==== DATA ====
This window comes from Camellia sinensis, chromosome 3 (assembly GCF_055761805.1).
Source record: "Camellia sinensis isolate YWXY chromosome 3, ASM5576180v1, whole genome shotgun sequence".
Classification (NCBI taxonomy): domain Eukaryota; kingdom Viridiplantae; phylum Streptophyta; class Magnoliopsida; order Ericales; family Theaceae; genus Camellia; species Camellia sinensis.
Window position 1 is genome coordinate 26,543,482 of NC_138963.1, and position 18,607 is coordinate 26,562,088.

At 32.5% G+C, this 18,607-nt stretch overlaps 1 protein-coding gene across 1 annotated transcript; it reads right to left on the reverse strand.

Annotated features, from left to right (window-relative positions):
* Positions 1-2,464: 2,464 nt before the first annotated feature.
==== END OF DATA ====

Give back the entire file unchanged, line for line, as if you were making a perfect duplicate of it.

This window comes from Camellia sinensis, chromosome 3 (assembly GCF_055761805.1).
Source record: "Camellia sinensis isolate YWXY chromosome 3, ASM5576180v1, whole genome shotgun sequence".
Classification (NCBI taxonomy): domain Eukaryota; kingdom Viridiplantae; phylum Streptophyta; class Magnoliopsida; order Ericales; family Theaceae; genus Camellia; species Camellia sinensis.
Window position 1 is genome coordinate 26,543,482 of NC_138963.1, and position 18,607 is coordinate 26,562,088.

At 32.5% G+C, this 18,607-nt stretch overlaps 1 protein-coding gene across 1 annotated transcript; it reads right to left on the reverse strand.

Annotated features, from left to right (window-relative positions):
* Positions 1-2,464: 2,464 nt before the first annotated feature.